This year’s winners of the Mary Turner Lane award tackle the thorny issues of identity and mental health.
“They still do not see themselves as fully responsible for their own lives,” said Mary Turner Lane, life-long advocate for gender equality, referring to women back in 1987. “The good part is they have begun to think along non-traditional lines in terms of work.” In this respect, this year’s winners of the Mary Turner Lane Award would have made her confident in gender studies’ bright future.
Established by her daughter Mary Ellen Lane, the award — consisting of a certificate and a sum of $250 to each of the two student winners — seeks to generate awareness and promote gender studies.
This year’s winning papers bravely tackled cultural identity and mental health from a gender-oriented perspective. Yara Nahle’s paper, supervised by Associate Professor of architecture and design Yasmin Taan, associate professor of architecture and design, analyzed the work of Iranian visual artist Shirin Neshat, famous for her powerful images of veiled women — sometimes holding weapons — with Persian calligraphy superimposed over their faces or body.
“In her work, she is always in search of home, as she is torn between her traditions and her new life in exile,” explains Nahle. Neshat’s art revolves around the concept of femininity in relation to the prevailing political and religious structures. According to Nahle, the artist should be appreciated because “she does not praise everything that is Western” but remains critical of both systems with regards to gender equality.
The second winner, Serine Jafar — supervised by Jenine Abboushi, assistant professor at the English department — presented a compelling analysis of the boundaries between sanity and madness and offered a new perspective on the notions of time and space in relation to gender.
“Madness can sometimes mean having the courage to defy social norms, to go against what is conventional,” says Jafar. Her paper also explores the concept of time and space — distorted by those who experience madness — and the conventional association of the “feminine” with space rather than time.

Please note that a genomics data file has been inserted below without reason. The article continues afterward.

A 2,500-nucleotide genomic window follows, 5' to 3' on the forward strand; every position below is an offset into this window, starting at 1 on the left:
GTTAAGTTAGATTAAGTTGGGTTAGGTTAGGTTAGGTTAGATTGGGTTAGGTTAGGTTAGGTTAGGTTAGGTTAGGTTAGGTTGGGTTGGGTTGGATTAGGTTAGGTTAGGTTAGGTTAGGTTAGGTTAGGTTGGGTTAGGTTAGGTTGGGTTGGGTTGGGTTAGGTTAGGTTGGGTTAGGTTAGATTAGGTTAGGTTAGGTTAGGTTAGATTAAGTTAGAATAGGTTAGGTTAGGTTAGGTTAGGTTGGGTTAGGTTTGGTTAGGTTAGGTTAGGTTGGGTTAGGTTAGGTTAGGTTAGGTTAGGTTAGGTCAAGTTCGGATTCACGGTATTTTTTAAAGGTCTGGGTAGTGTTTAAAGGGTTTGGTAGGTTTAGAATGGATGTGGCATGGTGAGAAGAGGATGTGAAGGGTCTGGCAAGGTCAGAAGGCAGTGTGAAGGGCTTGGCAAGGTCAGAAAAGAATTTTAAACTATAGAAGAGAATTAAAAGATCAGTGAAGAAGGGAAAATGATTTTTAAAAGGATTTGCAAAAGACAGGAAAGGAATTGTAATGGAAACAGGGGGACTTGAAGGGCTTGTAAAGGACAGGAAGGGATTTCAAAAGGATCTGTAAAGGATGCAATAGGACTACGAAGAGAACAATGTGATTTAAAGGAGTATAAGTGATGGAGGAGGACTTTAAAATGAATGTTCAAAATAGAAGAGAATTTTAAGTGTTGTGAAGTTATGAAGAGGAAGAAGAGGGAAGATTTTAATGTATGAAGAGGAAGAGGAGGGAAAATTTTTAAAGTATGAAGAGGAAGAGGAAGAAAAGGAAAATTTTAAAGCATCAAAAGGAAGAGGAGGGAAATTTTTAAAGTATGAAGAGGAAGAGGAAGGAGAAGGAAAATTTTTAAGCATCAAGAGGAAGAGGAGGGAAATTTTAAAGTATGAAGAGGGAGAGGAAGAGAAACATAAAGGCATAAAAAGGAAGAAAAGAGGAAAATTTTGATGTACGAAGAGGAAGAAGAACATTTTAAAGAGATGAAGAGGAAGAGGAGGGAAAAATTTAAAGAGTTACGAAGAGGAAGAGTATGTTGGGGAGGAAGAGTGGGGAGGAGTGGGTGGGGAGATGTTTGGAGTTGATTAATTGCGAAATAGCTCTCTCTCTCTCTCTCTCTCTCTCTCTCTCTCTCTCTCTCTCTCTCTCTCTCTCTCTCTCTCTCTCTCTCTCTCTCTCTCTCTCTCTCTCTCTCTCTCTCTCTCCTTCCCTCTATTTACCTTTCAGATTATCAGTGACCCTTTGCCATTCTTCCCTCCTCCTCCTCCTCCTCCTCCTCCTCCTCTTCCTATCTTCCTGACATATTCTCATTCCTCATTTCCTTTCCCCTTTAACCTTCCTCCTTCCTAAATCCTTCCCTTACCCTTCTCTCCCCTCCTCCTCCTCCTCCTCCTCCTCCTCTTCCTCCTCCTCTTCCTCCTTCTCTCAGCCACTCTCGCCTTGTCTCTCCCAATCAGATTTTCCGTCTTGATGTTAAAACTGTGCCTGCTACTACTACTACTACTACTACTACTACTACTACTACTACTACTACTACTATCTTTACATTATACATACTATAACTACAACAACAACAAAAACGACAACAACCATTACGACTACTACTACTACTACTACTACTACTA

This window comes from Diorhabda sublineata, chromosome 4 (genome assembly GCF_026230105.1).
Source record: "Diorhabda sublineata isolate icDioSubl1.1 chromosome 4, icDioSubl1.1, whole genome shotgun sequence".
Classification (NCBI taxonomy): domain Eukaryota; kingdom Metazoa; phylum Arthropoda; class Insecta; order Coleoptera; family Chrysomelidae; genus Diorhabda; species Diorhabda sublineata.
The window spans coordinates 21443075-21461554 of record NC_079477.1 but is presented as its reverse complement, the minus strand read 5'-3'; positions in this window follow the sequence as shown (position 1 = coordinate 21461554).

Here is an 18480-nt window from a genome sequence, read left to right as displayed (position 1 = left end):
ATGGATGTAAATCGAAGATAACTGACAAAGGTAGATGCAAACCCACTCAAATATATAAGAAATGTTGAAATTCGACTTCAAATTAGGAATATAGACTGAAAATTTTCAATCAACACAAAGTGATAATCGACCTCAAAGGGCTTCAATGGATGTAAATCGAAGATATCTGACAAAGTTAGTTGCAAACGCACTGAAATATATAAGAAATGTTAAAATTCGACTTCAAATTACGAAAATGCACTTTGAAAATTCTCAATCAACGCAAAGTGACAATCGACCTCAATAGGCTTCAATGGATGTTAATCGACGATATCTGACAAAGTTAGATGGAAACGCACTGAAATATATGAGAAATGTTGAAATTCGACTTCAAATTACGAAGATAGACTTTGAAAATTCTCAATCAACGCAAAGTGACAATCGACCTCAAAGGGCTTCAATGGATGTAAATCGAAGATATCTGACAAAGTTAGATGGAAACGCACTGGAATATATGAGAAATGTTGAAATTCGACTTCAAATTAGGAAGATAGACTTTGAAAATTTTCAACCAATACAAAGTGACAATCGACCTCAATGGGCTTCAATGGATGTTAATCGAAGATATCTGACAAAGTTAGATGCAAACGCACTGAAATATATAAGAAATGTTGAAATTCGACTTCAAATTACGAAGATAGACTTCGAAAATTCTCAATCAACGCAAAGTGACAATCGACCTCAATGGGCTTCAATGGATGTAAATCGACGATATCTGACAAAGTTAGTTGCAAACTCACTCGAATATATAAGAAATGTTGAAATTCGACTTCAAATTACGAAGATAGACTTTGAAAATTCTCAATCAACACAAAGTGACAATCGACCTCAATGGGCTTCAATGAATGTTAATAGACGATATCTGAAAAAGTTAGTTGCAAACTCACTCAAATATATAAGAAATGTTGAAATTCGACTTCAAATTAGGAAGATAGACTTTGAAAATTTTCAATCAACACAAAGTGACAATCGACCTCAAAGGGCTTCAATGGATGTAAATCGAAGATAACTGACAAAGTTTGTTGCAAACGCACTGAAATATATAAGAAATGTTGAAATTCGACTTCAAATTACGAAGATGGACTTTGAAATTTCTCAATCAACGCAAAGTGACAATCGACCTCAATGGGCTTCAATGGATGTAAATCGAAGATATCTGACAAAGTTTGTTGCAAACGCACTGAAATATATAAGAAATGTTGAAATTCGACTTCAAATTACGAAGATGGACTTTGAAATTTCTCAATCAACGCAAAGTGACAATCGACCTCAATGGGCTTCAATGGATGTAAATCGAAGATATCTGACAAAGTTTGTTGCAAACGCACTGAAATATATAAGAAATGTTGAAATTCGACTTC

This year’s committee had a particularly difficult time selecting the most noteworthy papers. “All papers submitted to us dealt with gender issues in a very sensitive and thoughtful manner,” says Samira Aghacy, director of the Institute for Women’s Studies in the Arab World (IWSAW).
A third student, Zeena Amkieh, received honorable mention for her testimony on the traumatic experience of women with bulimia nervosa. Her paper will also be published in IWSAW’s Al-Raida journal together with the winners’.
“I would like to encourage all students to participate next year, as we feel their involvement will truly make a good contribution to women and gender studies,” Aghacy adds. Participation is open to students of all faculties and, of course, of both sexes.
According to Taan, gender inequality harms men more than women. “Which woman would like to go out with a man without a car or a good career?” she asks provocatively. “Gender studies does not concern only women, it is about bringing up taboos and challenging what we were taught.”
While handing out the award, LAU President Joseph G. Jabbra reiterated LAU’s commitment to continuing Mary Turner Lane’s battle for gender equality and to keeping her memory alive.
In 1976, Mary Turner Lane became the first director of the Women’s Studies Curriculum at the University of North Carolina, a program that she had helped establish. For more than 30 years, Turner Lane championed women’s rights both on campus and beyond, at one point even serving as advisor to Egyptian government. In tribute to her mother’s work, her daughter, Mary Ellen Lane, established the award aimed at generating awareness about the IWSAW and the importance of conducting research in the field of women and gender studies.
Other stories in: Institute for Women’s Studies in the Arab World.
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